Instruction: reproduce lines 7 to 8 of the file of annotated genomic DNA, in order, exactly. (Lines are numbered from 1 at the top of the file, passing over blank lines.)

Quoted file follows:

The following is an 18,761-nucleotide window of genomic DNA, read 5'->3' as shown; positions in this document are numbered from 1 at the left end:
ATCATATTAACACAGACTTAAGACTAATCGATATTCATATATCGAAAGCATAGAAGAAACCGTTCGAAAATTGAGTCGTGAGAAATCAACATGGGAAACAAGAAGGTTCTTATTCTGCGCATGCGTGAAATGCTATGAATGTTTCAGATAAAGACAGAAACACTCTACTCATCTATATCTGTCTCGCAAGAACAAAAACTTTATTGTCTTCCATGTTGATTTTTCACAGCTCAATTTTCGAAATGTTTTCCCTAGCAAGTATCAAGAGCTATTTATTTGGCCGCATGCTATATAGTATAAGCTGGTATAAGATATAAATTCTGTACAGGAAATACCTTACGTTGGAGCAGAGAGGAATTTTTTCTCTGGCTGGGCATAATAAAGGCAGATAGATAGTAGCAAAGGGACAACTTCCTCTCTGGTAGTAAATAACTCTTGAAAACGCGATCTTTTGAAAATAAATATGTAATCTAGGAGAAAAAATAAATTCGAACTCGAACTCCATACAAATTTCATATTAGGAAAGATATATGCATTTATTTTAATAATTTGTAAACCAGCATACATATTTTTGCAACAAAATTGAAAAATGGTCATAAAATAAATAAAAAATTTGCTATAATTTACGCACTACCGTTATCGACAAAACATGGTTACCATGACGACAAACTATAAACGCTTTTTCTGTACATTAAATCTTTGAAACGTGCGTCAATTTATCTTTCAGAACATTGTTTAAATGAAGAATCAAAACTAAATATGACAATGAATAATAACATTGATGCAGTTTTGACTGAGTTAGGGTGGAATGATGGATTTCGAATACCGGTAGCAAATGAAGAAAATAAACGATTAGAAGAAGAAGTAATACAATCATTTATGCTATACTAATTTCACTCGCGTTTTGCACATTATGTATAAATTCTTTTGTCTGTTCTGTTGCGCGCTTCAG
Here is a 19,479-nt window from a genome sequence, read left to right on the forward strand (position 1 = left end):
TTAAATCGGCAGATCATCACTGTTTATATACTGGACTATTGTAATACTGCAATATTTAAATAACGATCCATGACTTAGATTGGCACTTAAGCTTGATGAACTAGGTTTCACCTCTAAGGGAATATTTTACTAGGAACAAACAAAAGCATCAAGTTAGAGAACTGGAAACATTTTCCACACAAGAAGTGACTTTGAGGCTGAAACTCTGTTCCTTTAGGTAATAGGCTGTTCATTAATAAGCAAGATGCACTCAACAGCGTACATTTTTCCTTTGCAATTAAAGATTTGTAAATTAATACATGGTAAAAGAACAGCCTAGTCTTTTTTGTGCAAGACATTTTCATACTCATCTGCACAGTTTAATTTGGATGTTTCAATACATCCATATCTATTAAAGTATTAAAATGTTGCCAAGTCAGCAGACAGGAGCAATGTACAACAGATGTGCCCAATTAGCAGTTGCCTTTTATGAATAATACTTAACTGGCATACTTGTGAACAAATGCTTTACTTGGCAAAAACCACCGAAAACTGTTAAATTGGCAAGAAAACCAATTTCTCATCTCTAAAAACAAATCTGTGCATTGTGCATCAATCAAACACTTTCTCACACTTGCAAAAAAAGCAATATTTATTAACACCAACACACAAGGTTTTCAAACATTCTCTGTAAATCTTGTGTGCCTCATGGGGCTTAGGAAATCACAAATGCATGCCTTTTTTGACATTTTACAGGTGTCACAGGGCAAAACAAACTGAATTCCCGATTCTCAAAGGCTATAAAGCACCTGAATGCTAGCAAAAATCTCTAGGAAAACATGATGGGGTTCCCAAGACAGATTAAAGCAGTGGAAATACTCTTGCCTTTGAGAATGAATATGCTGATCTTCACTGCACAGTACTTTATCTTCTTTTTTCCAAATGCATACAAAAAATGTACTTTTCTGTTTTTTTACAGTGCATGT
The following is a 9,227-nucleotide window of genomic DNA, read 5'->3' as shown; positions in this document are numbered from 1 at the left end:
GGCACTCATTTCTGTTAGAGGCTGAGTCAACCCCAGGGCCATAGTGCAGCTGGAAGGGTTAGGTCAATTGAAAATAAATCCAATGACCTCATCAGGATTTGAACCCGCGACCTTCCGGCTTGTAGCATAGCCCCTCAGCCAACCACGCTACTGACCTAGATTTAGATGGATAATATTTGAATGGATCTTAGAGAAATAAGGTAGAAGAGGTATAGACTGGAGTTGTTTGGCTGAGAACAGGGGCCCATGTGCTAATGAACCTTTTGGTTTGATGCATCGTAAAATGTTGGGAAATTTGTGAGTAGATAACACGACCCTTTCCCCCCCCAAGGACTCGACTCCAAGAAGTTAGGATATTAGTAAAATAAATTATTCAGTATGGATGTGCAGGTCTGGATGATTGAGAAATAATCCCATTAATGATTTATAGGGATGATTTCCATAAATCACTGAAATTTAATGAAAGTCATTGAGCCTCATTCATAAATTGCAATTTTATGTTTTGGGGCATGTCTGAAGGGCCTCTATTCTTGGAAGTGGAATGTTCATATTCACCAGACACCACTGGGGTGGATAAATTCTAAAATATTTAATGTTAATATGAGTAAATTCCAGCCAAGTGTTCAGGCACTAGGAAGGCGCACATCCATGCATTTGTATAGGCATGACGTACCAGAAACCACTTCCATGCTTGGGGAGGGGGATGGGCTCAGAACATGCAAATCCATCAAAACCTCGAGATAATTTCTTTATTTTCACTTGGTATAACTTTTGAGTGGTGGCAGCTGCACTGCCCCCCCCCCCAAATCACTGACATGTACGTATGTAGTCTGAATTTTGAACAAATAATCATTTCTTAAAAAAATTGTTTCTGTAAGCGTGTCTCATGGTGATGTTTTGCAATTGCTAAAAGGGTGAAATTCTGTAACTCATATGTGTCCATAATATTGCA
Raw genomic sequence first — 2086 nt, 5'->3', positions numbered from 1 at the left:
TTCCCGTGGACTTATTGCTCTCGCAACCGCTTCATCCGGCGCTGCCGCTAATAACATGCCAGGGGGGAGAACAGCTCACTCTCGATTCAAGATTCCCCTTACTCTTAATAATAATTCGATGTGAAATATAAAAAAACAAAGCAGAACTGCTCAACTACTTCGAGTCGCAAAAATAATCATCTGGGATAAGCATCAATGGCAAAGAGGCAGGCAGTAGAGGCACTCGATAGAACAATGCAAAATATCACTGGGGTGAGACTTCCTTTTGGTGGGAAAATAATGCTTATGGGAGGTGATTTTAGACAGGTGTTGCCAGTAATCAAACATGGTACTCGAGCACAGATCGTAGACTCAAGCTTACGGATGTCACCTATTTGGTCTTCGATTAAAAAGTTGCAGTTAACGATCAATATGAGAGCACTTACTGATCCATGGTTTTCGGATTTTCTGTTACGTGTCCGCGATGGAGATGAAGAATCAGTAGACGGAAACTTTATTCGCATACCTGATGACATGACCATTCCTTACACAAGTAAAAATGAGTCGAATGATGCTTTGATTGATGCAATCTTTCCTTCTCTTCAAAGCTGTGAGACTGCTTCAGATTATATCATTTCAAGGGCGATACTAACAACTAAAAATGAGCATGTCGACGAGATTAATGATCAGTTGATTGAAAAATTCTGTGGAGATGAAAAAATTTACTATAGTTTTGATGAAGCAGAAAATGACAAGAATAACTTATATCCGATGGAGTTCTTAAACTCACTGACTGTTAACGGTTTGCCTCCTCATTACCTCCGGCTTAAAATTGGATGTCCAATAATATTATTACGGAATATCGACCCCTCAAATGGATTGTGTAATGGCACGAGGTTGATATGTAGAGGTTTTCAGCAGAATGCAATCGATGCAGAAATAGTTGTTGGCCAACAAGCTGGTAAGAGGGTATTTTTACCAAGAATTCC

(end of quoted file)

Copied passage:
Raw genomic sequence first — 2086 nt, 5'->3', positions numbered from 1 at the left:
TTCCCGTGGACTTATTGCTCTCGCAACCGCTTCATCCGGCGCTGCCGCTAATAACATGCCAGGGGGGAGAACAGCTCACTCTCGATTCAAGATTCCCCTTACTCTTAATAATAATTCGATGTGAAATATAAAAAAACAAAGCAGAACTGCTCAACTACTTCGAGTCGCAAAAATAATCATCTGGGATAAGCATCAATGGCAAAGAGGCAGGCAGTAGAGGCACTCGATAGAACAATGCAAAATATCACTGGGGTGAGACTTCCTTTTGGTGGGAAAATAATGCTTATGGGAGGTGATTTTAGACAGGTGTTGCCAGTAATCAAACATGGTACTCGAGCACAGATCGTAGACTCAAGCTTACGGATGTCACCTATTTGGTCTTCGATTAAAAAGTTGCAGTTAACGATCAATATGAGAGCACTTACTGATCCATGGTTTTCGGATTTTCTGTTACGTGTCCGCGATGGAGATGAAGAATCAGTAGACGGAAACTTTATTCGCATACCTGATGACATGACCATTCCTTACACAAGTAAAAATGAGTCGAATGATGCTTTGATTGATGCAATCTTTCCTTCTCTTCAAAGCTGTGAGACTGCTTCAGATTATATCATTTCAAGGGCGATACTAACAACTAAAAATGAGCATGTCGACGAGATTAATGATCAGTTGATTGAAAAATTCTGTGGAGATGAAAAAATTTACTATAGTTTTGATGAAGCAGAAAATGACAAGAATAACTTATATCCGATGGAGTTCTTAAACTCACTGACTGTTAACGGTTTGCCTCCTCATTACCTCCGGCTTAAAATTGGATGTCCAATAATATTATTACGGAATATCGACCCCTCAAATGGATTGTGTAATGGCACGAGGTTGATATGTAGAGGTTTTCAGCAGAATGCAATCGATGCAGAAATAGTTGTTGGCCAACAAGCTGGTAAGAGGGTATTTTTACCAAGAATTCC